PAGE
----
Course Readings:

Kral, I. & Schwab, R.G. (2012). Chapter 4: Design Principles for Indigenous Learning Spaces. Safe Learning Spaces. Youth, Literacy and New Media in Remote Indigenous Australia. ANU Press.http://doi.org/10.22459/LS.08.2012  Retrieved from: https://press.anu.edu.au/publications/learning-spaces%EF%BB%BF

Design Principle 1: A space young people can control

  • historically learning is controlled by institutions (usually with a deficit attitude towards Indigenous students)
  • adolescents tent to be early school leavers or not attending classes regularly
  • policies are often punitive
  • there are few spaces in the public domain where Aboriginal people experience a sense of control
  • access to technology in many remote communities may still be mediated through a non-indigenous ‘gatekeeper’ (new affordable mobile devices are changing that)

Design Principle 2: A space for hanging out and ‘mucking around’

  • ‘digital bedroom’ – one of the most vibrant digital learning spaces for adolescents
  • adolescents in remote communities often do not have that luxury
  • informal learning spaces such as media centers, youth centers, and libraries perform an important function as a communal ‘digital bedroom’
  • access  to new technologies and control of digital practices is allowing young people to gain control, not only over the production process and editing, but also self-representation (structuring their own learning environment based on what is available in the community)

Design Principle 3: A space where learners learn

  • what makes a good facilitator of learning?
    • passionate about what they do
    • ability to teach complex technical skills which engaging learners
    • give agency to young people (don’t seem themselves as ‘bosses’)
    • highly collaborative and respectful (respect for and interest in the language and culture of the learners)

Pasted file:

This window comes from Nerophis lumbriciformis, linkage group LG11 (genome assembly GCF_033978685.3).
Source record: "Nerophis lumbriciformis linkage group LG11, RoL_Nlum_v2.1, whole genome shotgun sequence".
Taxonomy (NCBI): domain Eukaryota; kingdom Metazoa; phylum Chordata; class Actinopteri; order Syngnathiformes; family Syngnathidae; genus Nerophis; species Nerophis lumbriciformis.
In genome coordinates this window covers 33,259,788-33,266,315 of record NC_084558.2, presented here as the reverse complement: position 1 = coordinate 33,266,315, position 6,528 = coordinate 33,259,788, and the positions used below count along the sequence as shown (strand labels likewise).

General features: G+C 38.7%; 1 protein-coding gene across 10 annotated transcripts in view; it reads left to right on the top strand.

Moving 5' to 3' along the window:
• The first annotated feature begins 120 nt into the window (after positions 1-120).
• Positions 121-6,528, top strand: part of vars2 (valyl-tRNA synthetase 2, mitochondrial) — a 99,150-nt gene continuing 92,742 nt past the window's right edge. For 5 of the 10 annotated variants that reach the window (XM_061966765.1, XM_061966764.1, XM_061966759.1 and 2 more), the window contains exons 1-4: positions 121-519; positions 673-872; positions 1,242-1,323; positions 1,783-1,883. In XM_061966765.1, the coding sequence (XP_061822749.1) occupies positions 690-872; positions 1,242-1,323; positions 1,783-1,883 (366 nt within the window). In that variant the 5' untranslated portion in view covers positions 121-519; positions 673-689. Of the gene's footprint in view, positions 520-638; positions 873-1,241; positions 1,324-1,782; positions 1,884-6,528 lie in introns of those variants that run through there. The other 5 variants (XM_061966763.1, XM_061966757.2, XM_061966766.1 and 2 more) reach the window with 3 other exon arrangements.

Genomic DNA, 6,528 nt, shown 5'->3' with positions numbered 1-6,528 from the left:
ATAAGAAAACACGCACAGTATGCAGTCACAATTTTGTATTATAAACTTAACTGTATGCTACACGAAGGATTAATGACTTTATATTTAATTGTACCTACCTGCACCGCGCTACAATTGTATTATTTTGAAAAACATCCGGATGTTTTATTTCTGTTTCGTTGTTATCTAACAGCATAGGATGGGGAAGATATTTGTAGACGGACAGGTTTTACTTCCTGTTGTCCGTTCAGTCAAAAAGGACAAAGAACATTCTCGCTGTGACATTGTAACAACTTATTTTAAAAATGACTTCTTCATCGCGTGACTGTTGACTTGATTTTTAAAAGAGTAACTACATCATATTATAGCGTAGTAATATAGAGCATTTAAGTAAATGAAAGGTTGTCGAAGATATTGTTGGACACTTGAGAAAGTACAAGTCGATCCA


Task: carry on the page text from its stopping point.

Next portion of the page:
• facilitated productive learning activities that are project based, rather than assessment driven, and built upon a sense of mutual respect, development of relationships, and recognition of learners existing knowledge
    • allows for peer training

Design Principle 4: A space to grow into new roles and responsibilities

  • expert mentors and other enabling adults play an important supporting role help keep kids engaged in ongoing projects
  • opportunities for students to take on meaningful roles and responsibilities (e.g. video making in a group)
  • ‘rules’ or expectations created by those engaging in the activities in the space

Design Principle 5: A space to practice oral and written language

  • new forms of interactions with adults in the project sites are allowing young people to negotiate different types of social relations where they engage in complex turn-taking interactions with an expectation of high communicative competence
  • young people listen to and interpret instructions, request clarifications, and initiate ideas and actions (become risk takers)
  • mother tongue is valued
  • critical that we conceptualize literacy not only as a skill learned at school, but also as a competency acquired in community with others (without the need for formal lessons)

Design Principle 6: A space to express self and cultural identity through multimodal forms

  • minorities need to see themselves in their learning